Rauma, Finland. Based on photographs and interviews with lace-makers from Nyplääjät ry that I interviewed, the murals around the energy station create a link with the mural on the water pumping station, forming a "Lace Pathway" in the park. Following the "thread" of a previous project in Rauma, the murals use lacemaking a metaphor for the making of social fabric.

Thank you to RaumArs and Finlandia Foundation for supporting this project.



What goes into growing coffee? In Huila, Colombia, a group of approximately 300 women farmers are working to produce high quality coffee beans from their own microlot farms through environmentally sustainable methods. These women are part of the Mujeres Cafeteras program within the Coocentral Coffee Cooperative, which has about 4,000 families each with their own small coffee farm. While traditionally most coffee farmers are men, this initiative is shifting labor for women in the program from working on household tasks to being entrepreneurial leaders.


In 2016, I began the series of paintings in this exhibition by meeting with and interviewing some of the women in the cooperative to learn about how these Mujeres Cafeteras came to be farmers and owners of their own microlots. The stories are diverse, but consistently touch on themes related to labor, land ownership, and a deep connection with the earth. In these paintings, which were completed in 2020, people, objects, and landscapes weave together without an obvious narrative beginning or end. Instead the paintings are full of patterns and cycles like in both nature and in the coffee growing process. The paintings, which were built up through many layers, reference the intricate layers of producing coffee that include picking the ripe cherries of the coffee plant by hand, fermentation, and drying.


In a world full of human-made borders and divisions, coffee is proof of the actual interconnectedness of people across the globe. We are all intricately connected to each other and to the natural environment. Likewise actions at any one part of this complex web of interconnectedness have an impact on human rights and environmental sustainability across our global home.

¿Qué hay detrás del arte de cultivar café? En Huila, Colombia, un grupo de aproximadamente 300 mujeres campesinas trabajan en sus microlotes y producen café de alta calidad usando métodos ambientalmente sostenibles. Estas mujeres forman parte del programa “Mujeres Cafeteras”, una iniciativa de la Cooperativa Coocentral que reúne a cerca de 4000 familias de la región. Si bien tradicionalmente la mayoría de campesinos cafeteros son hombres, esta iniciativa está cambiando los roles laborales de las mujeres de la zona quienes han dejado de dedicar todo su tiempo a completar tareas del hogar y se han convertido en emprendedoras del café.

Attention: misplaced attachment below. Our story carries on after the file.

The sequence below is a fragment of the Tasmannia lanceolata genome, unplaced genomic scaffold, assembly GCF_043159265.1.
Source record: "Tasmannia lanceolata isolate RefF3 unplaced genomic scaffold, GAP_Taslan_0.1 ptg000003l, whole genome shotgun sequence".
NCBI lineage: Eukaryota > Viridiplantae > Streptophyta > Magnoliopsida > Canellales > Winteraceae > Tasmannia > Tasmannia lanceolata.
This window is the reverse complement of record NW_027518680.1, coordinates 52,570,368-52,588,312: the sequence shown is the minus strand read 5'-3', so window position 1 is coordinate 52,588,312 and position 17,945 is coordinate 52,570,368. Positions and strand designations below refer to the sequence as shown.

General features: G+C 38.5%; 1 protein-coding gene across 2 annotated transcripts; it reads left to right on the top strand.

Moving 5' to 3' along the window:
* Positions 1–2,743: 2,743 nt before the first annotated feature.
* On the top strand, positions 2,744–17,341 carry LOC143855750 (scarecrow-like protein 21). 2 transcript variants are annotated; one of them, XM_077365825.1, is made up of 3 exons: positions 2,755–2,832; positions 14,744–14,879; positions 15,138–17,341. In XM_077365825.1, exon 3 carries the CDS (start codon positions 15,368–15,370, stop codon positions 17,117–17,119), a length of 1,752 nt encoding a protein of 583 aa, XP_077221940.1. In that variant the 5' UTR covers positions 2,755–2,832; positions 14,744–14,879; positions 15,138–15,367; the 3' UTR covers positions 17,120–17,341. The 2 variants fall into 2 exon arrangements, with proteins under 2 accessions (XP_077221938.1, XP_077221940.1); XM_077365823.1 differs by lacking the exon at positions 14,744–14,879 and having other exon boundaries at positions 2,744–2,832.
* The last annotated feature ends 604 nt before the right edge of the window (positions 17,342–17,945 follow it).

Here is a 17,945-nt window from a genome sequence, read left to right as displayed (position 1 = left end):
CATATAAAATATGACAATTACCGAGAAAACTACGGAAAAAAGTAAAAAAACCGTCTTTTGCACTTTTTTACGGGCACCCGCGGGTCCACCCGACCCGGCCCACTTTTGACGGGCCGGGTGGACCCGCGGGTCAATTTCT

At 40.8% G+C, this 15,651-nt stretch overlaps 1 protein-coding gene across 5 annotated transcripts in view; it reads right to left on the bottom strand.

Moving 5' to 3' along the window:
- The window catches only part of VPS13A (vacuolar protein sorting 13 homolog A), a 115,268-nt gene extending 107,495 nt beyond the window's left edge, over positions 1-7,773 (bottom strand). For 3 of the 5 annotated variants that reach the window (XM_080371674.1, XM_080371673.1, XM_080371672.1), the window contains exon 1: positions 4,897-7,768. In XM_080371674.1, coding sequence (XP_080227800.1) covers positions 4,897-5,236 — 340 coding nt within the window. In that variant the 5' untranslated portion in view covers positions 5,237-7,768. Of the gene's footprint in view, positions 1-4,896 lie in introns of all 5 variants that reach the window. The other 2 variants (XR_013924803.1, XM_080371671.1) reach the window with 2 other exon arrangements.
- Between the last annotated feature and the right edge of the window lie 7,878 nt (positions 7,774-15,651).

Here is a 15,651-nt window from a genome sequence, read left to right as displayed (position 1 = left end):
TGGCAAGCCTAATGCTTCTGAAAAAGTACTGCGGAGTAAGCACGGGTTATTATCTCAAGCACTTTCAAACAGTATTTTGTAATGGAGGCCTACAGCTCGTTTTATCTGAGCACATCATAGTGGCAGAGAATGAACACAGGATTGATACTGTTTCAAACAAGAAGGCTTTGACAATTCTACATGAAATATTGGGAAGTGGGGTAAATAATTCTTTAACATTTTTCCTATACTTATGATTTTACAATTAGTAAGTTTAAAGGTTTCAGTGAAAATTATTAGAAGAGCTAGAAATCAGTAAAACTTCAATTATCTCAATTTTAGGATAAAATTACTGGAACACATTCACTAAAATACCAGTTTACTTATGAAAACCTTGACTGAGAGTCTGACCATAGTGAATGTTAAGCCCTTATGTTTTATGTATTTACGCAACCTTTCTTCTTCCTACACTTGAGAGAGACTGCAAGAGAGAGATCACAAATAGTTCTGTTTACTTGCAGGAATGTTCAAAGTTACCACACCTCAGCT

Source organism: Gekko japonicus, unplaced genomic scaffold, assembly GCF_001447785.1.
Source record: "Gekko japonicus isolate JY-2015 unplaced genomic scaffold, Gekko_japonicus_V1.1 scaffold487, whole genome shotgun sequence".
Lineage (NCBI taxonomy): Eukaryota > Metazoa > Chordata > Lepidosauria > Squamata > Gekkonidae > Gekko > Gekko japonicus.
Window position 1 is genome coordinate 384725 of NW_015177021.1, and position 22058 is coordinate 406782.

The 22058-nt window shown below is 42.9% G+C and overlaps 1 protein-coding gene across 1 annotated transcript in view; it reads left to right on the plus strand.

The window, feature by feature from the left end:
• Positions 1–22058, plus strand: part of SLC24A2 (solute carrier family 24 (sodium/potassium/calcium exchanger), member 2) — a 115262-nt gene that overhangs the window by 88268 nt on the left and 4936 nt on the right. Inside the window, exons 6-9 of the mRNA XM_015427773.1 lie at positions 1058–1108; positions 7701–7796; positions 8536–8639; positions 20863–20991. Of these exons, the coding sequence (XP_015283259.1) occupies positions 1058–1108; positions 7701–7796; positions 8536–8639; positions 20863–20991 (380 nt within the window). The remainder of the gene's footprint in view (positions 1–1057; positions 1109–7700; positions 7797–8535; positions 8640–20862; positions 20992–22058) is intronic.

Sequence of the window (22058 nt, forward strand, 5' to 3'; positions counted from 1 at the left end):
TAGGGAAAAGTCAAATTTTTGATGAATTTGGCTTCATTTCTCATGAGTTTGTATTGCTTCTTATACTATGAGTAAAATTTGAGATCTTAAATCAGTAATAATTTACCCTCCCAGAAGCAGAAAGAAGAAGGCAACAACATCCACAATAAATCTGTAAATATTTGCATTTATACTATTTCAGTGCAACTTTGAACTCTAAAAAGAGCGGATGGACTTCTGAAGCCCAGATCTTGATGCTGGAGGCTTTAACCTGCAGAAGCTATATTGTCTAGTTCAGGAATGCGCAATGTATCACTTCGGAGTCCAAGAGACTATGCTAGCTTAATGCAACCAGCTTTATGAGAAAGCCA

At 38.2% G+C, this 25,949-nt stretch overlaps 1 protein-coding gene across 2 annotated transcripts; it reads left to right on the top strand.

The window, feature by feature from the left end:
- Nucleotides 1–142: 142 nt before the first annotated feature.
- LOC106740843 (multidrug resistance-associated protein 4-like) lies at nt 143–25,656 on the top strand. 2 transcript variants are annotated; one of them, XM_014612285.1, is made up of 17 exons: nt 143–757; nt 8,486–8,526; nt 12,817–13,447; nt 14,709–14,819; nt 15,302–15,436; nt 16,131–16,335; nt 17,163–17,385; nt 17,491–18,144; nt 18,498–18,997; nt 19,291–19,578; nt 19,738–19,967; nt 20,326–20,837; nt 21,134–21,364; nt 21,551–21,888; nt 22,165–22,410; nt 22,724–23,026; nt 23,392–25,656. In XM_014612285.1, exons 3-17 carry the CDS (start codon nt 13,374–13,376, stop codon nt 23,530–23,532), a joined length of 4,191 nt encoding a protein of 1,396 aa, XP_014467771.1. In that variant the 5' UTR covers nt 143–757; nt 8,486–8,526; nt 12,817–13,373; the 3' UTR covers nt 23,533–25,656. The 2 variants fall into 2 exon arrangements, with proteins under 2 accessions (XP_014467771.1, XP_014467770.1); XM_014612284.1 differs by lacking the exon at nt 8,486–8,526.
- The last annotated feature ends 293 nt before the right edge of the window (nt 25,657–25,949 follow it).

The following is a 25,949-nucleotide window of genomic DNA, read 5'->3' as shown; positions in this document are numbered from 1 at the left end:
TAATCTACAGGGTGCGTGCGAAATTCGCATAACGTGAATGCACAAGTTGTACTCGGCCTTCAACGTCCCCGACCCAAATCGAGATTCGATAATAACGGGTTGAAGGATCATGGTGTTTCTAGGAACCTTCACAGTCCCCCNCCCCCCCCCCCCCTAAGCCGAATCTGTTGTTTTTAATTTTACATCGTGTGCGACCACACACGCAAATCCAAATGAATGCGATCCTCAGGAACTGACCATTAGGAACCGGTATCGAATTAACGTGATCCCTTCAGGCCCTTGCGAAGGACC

En el año 2016, empecé la serie de pinturas de esta exhibición viajando a la región para entrevistar a algunas de las mujeres que forman parte del programa y de esta manera poder conocer de primera mano cómo es que estas Mujeres Cafeteras han logrado convertirse en dueñas y administradoras de sus propios lotes. Las historias que encontré son diversas, pero consistentemente hablan del trabajo, del derecho de propiedad y de la profunda conexión con la tierra. En estas pinturas, completadas en el año 2020, personas, objetos y paisajes se entretejen para crear una narrativa que no tiene ni principio ni final obvios. Las pinturas en cambio están llenas de patrones y ciclos tal y como sucede tanto en la naturaleza como en el proceso de producción del café. Cargadas de capas sobrepuestas de óleo, las pinturas hacen alusión a las complejas etapas en el proceso de producción del café incluyendo la recolección a mano del fruto maduro, la fermentación y el secado.


En un mundo lleno de fronteras artificiales y divisiones, el café es prueba de la compleja conexión entre las personas alrededor del planeta. Estamos intrincadamente conectados los unos a los otros y también con el medio ambiente. Por esta razón, las acciones en una parte de esta compleja red de conexiones tienen un impacto en los derechos humanos y la sostenibilidad ambiental a lo largo y ancho de nuestro hogar común.



Dreams are a lot like locked rooms where you can exist with your own intimate self and thoughts. If you lock the door yourself, you are in control of the dream, but if someone else locks it, the dream can become a nightmare. This series of paintings based on remembered fragments and written records of dreams. Why do some dreams keep recurring, and who is locking the door? With intensely saturated colors that convey a sense of drama, the paintings, made in 2021, can become a window into the locked room, exploring loss, confinement, disruption, grief, isolation, freedom, imagination, peace, hope, wonder, and the fantastical. The paintings offer a more permanent and complete view into the dream bubble, which can burst so quickly after waking up and opening the door.



Mural in Prado Veraniego, Bogotá.



Made and gave 4-minute paintings to gallery visitors.



This series of paintings is based interviews conducted over the course of a year with factory workers in Providence, RI, and New Bedford, MA. Each painting is accompanied by a narrative text about factory community members including human rights activists, parents, and traditional textile artists.

Click on the images to read the stories.

Haz clic para versión en Español


Paintings exploring the combination of visual and spatial narratives. Feet Off the Couch! is a comparison between how public and private space is planned and used. In The Artists' Dinner a table full of creative materials extends beyond of the painting.



Some paintings from the Nico Series, which were made over the course of ten years.



Mural on three exterior buildings in Graniti, Sicily, documenting local stories and based on interviews with people in Graniti.